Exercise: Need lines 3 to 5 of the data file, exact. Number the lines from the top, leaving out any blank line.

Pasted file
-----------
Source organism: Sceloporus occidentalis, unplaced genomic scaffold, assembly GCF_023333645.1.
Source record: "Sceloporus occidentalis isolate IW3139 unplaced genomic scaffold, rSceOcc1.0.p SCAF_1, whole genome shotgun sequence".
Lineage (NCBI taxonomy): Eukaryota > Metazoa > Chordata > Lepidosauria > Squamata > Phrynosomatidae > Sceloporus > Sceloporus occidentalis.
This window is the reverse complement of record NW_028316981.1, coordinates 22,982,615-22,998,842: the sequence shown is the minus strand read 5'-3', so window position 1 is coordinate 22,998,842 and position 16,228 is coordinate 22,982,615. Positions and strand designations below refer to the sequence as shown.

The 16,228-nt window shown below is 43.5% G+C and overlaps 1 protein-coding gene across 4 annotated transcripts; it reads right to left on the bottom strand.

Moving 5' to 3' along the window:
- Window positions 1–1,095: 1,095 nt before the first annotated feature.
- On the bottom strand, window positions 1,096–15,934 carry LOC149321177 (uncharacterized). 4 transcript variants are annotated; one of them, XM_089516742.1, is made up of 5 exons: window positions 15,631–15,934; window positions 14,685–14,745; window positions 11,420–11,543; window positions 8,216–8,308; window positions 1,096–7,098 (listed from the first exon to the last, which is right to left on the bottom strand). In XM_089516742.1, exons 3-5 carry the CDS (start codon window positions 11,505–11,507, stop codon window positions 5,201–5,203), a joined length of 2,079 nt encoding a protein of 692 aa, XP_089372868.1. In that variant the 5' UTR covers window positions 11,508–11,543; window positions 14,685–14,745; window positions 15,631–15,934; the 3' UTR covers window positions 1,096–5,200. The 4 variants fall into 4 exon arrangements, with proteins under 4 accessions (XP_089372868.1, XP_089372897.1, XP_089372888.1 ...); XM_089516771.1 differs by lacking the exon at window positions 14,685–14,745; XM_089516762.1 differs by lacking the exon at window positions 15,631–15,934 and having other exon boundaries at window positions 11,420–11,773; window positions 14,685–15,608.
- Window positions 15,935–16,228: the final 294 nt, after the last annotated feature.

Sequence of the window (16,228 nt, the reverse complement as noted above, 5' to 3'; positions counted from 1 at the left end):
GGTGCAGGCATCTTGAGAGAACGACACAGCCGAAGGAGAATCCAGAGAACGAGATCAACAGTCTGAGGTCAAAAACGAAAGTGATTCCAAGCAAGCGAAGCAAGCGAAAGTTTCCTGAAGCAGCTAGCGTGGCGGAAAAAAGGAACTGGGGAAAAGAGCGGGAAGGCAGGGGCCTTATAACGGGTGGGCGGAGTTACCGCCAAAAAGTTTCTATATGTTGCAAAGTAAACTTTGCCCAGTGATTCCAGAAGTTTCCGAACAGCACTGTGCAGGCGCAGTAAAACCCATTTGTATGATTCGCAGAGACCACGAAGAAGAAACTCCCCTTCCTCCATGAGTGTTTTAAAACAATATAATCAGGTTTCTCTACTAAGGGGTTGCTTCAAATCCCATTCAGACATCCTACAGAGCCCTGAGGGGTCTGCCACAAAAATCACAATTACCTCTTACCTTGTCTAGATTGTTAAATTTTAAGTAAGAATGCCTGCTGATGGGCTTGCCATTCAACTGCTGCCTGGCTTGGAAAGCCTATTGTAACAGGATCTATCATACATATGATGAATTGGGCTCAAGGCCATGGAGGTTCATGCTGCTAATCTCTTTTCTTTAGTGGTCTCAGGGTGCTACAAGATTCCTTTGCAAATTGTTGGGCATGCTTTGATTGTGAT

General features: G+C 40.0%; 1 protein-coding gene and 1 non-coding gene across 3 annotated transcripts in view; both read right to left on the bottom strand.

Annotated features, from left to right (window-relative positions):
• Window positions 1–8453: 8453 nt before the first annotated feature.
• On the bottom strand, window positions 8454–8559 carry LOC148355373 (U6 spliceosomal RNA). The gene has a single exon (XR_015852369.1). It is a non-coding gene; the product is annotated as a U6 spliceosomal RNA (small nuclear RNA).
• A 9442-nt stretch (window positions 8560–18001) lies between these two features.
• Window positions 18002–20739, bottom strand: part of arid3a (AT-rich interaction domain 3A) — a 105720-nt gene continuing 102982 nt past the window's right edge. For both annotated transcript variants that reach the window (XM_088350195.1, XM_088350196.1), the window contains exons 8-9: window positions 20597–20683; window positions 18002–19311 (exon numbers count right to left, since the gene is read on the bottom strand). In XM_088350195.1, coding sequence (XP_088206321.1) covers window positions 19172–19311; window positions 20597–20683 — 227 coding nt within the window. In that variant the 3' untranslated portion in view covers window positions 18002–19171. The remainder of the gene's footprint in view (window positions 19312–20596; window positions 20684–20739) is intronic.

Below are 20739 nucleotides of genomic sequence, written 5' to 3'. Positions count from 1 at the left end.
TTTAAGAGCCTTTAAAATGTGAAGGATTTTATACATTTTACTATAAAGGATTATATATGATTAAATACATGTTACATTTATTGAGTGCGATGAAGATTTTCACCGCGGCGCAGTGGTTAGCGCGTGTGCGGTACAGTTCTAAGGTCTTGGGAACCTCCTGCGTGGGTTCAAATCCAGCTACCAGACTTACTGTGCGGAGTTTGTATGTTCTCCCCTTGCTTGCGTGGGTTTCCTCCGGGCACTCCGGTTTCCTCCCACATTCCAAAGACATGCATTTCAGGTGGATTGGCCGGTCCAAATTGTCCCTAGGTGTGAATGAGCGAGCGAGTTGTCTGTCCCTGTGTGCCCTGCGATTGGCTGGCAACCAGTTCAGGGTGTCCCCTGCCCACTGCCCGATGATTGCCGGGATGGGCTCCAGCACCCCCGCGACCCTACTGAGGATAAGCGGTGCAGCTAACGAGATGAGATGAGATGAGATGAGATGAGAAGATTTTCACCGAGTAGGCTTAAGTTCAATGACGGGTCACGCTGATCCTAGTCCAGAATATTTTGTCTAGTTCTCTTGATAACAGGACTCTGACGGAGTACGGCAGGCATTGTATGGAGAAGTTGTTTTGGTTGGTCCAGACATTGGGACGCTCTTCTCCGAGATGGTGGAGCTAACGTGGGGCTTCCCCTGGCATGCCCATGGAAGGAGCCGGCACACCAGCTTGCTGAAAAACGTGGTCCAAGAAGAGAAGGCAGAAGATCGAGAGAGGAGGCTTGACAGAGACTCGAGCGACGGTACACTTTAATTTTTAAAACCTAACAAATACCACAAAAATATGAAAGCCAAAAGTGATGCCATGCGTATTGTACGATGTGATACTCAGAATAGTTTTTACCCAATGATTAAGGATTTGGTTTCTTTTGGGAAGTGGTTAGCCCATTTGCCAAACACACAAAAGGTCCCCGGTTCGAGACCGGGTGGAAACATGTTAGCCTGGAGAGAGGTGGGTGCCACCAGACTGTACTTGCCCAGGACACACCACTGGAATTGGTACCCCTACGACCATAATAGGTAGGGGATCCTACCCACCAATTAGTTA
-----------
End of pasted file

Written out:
Lineage (NCBI taxonomy): Eukaryota > Metazoa > Chordata > Lepidosauria > Squamata > Phrynosomatidae > Sceloporus > Sceloporus occidentalis.
This window is the reverse complement of record NW_028316981.1, coordinates 22,982,615-22,998,842: the sequence shown is the minus strand read 5'-3', so window position 1 is coordinate 22,998,842 and position 16,228 is coordinate 22,982,615. Positions and strand designations below refer to the sequence as shown.

The 16,228-nt window shown below is 43.5% G+C and overlaps 1 protein-coding gene across 4 annotated transcripts; it reads right to left on the bottom strand.